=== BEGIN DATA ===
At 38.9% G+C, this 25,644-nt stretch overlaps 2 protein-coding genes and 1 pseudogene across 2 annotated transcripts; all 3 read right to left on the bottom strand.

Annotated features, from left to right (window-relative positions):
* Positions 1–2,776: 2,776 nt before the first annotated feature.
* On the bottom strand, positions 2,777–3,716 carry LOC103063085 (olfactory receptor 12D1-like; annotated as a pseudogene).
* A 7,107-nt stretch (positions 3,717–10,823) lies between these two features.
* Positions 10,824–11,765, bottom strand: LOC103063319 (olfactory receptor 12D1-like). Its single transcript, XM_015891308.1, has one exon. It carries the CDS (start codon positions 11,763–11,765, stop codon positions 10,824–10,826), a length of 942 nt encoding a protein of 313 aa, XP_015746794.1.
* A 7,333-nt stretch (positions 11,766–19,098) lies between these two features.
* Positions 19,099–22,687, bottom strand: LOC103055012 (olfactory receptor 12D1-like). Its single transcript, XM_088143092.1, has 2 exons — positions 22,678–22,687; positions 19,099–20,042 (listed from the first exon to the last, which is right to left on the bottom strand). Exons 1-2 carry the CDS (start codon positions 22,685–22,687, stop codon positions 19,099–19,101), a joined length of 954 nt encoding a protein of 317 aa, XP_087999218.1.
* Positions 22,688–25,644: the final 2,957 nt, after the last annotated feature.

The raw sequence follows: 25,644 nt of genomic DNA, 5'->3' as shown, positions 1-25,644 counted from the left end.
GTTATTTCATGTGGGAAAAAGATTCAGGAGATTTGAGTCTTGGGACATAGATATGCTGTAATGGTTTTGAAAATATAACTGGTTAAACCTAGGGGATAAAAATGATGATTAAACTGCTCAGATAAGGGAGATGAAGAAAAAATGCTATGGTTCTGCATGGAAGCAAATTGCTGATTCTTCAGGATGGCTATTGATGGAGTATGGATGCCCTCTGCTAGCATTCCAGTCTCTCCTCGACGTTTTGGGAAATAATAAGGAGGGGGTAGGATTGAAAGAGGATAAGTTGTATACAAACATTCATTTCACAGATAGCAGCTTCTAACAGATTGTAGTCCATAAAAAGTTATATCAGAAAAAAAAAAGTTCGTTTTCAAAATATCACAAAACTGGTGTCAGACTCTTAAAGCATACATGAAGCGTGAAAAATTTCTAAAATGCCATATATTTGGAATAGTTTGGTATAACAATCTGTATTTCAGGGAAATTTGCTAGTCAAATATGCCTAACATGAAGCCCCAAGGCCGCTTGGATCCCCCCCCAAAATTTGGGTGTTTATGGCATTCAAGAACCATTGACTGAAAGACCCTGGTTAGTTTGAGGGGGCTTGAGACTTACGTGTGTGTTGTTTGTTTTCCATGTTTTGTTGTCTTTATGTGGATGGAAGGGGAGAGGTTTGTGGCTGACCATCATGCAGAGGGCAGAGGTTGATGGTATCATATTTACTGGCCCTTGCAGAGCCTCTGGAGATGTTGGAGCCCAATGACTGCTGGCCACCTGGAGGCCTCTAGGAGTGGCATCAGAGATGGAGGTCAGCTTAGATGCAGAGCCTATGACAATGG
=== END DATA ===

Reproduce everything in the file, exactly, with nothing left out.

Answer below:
At 38.9% G+C, this 25,644-nt stretch overlaps 2 protein-coding genes and 1 pseudogene across 2 annotated transcripts; all 3 read right to left on the bottom strand.

Annotated features, from left to right (window-relative positions):
* Positions 1–2,776: 2,776 nt before the first annotated feature.
* On the bottom strand, positions 2,777–3,716 carry LOC103063085 (olfactory receptor 12D1-like; annotated as a pseudogene).
* A 7,107-nt stretch (positions 3,717–10,823) lies between these two features.
* Positions 10,824–11,765, bottom strand: LOC103063319 (olfactory receptor 12D1-like). Its single transcript, XM_015891308.1, has one exon. It carries the CDS (start codon positions 11,763–11,765, stop codon positions 10,824–10,826), a length of 942 nt encoding a protein of 313 aa, XP_015746794.1.
* A 7,333-nt stretch (positions 11,766–19,098) lies between these two features.
* Positions 19,099–22,687, bottom strand: LOC103055012 (olfactory receptor 12D1-like). Its single transcript, XM_088143092.1, has 2 exons — positions 22,678–22,687; positions 19,099–20,042 (listed from the first exon to the last, which is right to left on the bottom strand). Exons 1-2 carry the CDS (start codon positions 22,685–22,687, stop codon positions 19,099–19,101), a joined length of 954 nt encoding a protein of 317 aa, XP_087999218.1.
* Positions 22,688–25,644: the final 2,957 nt, after the last annotated feature.

The raw sequence follows: 25,644 nt of genomic DNA, 5'->3' as shown, positions 1-25,644 counted from the left end.
GTTATTTCATGTGGGAAAAAGATTCAGGAGATTTGAGTCTTGGGACATAGATATGCTGTAATGGTTTTGAAAATATAACTGGTTAAACCTAGGGGATAAAAATGATGATTAAACTGCTCAGATAAGGGAGATGAAGAAAAAATGCTATGGTTCTGCATGGAAGCAAATTGCTGATTCTTCAGGATGGCTATTGATGGAGTATGGATGCCCTCTGCTAGCATTCCAGTCTCTCCTCGACGTTTTGGGAAATAATAAGGAGGGGGTAGGATTGAAAGAGGATAAGTTGTATACAAACATTCATTTCACAGATAGCAGCTTCTAACAGATTGTAGTCCATAAAAAGTTATATCAGAAAAAAAAAAGTTCGTTTTCAAAATATCACAAAACTGGTGTCAGACTCTTAAAGCATACATGAAGCGTGAAAAATTTCTAAAATGCCATATATTTGGAATAGTTTGGTATAACAATCTGTATTTCAGGGAAATTTGCTAGTCAAATATGCCTAACATGAAGCCCCAAGGCCGCTTGGATCCCCCCCCAAAATTTGGGTGTTTATGGCATTCAAGAACCATTGACTGAAAGACCCTGGTTAGTTTGAGGGGGCTTGAGACTTACGTGTGTGTTGTTTGTTTTCCATGTTTTGTTGTCTTTATGTGGATGGAAGGGGAGAGGTTTGTGGCTGACCATCATGCAGAGGGCAGAGGTTGATGGTATCATATTTACTGGCCCTTGCAGAGCCTCTGGAGATGTTGGAGCCCAATGACTGCTGGCCACCTGGAGGCCTCTAGGAGTGGCATCAGAGATGGAGGTCAGCTTAGATGCAGAGCCTATGACAATGG